Difference between "On" and "Off - Not This"?

Finally trying to tackle Rule Machine instead of Simple Lighting to take advantage of broader restrictions and conditions, but I'm not quite understanding how the restrictions work.

I'd like to use my Harmony Remote state to restrict whether or not my basement lights turn on when the basement door opens.

The Harmony has 4 " child switches" for its actions. Watching Roku, Watching Shield, Watching Oppo, and Watching Bluray.

I had a Simple Lighting rule that turned on the basement lights when the basement door opened, but I'd like to add the restriction that if any of those switches are on, don't turn on the light.

I don't understand the difference between "If any of these switches are on" and "If all of these switches are off" - combined with the "not this condition" toggle.


Can you help a noob take the next step in rule machine?

Your basement door is going to be the trigger.
Then you need to make a conditional If Statement, if door open and the four switches are off.
Then turn on basement lights.

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This might help, too. I have a different trigger: If I decide to watch Fire TV, Apple TV, or a BluRay then I want one scene. If I'm not watching anything, or I'm watching cable, I want a different scene. So I trigger off of any of the Harmony switches changing. I also want this to only happen if the mode is Evening, so the first action exits the rule if the mode is something else.

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this seems to be working. thanks for the help! I had not built any If-Then rules before, and I wasn't adding the trigger to part of the conditions. Too much time spent in Simple Lighting!

Tremendously helpful!! I need to work my way up to that, but I definitely have plans for lighting for watching sports vs lighting for watching movies. Thank you!

This looks like it should work fine. Just a couple of suggestions...

Because your trigger is "Basement Door open," you don't really need to have that condition as part of your IF statement. The rule will never run unless the basement door opens, so including it in the IF is redundant. If you want to do something different if the basement door is closed, then you would want to change your trigger to "Basement Door changed." In that case, you do need to specify the door being open or closed in your IF statement.

Also, you should always close your IF with an END-IF. It's not absolutely required if there are not other statements following the IF. But it is best practice. And as you build more complex rules, you'll find it really helpful to get in the habit of always including an END-IF.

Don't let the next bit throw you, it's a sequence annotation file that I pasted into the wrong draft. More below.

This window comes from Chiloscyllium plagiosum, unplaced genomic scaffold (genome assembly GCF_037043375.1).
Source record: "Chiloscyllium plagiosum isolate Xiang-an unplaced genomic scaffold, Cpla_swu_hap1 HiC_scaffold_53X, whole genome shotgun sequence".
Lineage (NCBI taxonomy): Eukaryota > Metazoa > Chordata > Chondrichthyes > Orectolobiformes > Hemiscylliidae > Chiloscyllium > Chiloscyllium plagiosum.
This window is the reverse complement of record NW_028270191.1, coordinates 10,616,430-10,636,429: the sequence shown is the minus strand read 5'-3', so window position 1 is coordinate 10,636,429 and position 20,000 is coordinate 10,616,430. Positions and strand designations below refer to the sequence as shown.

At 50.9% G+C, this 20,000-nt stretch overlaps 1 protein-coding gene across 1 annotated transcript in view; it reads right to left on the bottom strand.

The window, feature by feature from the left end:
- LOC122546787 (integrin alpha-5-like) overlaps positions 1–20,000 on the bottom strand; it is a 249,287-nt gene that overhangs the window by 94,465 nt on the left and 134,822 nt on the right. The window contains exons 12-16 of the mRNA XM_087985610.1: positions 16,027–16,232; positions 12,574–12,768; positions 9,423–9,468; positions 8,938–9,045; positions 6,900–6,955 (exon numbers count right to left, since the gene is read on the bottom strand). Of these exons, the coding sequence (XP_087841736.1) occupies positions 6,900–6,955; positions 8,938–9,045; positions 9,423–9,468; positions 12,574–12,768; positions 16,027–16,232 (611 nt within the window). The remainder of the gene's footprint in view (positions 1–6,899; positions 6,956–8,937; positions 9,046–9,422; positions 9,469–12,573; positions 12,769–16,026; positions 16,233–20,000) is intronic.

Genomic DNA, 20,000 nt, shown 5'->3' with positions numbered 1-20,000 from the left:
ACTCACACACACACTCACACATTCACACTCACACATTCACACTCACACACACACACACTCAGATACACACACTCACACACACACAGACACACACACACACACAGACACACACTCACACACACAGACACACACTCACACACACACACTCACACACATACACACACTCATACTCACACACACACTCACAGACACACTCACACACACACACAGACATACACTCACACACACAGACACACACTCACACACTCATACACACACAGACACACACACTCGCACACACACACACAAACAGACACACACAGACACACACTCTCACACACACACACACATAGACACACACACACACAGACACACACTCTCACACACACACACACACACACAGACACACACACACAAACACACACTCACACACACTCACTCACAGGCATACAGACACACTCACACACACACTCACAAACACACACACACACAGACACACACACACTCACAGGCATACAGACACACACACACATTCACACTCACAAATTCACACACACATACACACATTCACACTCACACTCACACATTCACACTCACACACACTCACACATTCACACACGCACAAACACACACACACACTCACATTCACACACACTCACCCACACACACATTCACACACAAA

Glad I could help! Have fun!


Oddly, the rule wasn't working properly before I added it into the IF statement. But I may have had something else wrong that I fixed at the same time. I'm not good at only changing one thing at a time. Terrible habit, bad for learning, but I am always looking to speed things up. Time to slow down and learn the right way.

Will definitely add the "End-If" and try to get in the habit.

Thanks again for your help. Thanks from the wife, too. In the process of making this work, I explained what I was doing to the missus. She was pissed because opening the basement door and blinding me with light was her way of telling me to turn the volume down. And that got me thinking.....

I've got some LED lights behind my screen doing nothing. So I told her that I could make the LED lights flash instead of the lights turning on. And that got me thinking.... So now I'm creating a virtual switch for Google Home to utilize. Lets call it the "Its too damn loud" switch. She can say "Hey Google, the basement is too loud" and trigger the LEDs to pulsate RED to get my attention. Now she wont even need to come down from the bedroom to open the basement door. I might even give her a zigbee button for her nightstand to do the same thing.

Yay, happy wife! Made it even easier for her to yell at me.


haha! That's an awesome use for those LEDs!

eta: I don't know that there's one particular "right way" to do something. If you look at many of the threads in the forum, there are many ways to skin the proverbial cat. I'm pretty bad about changing multiple things at once, too.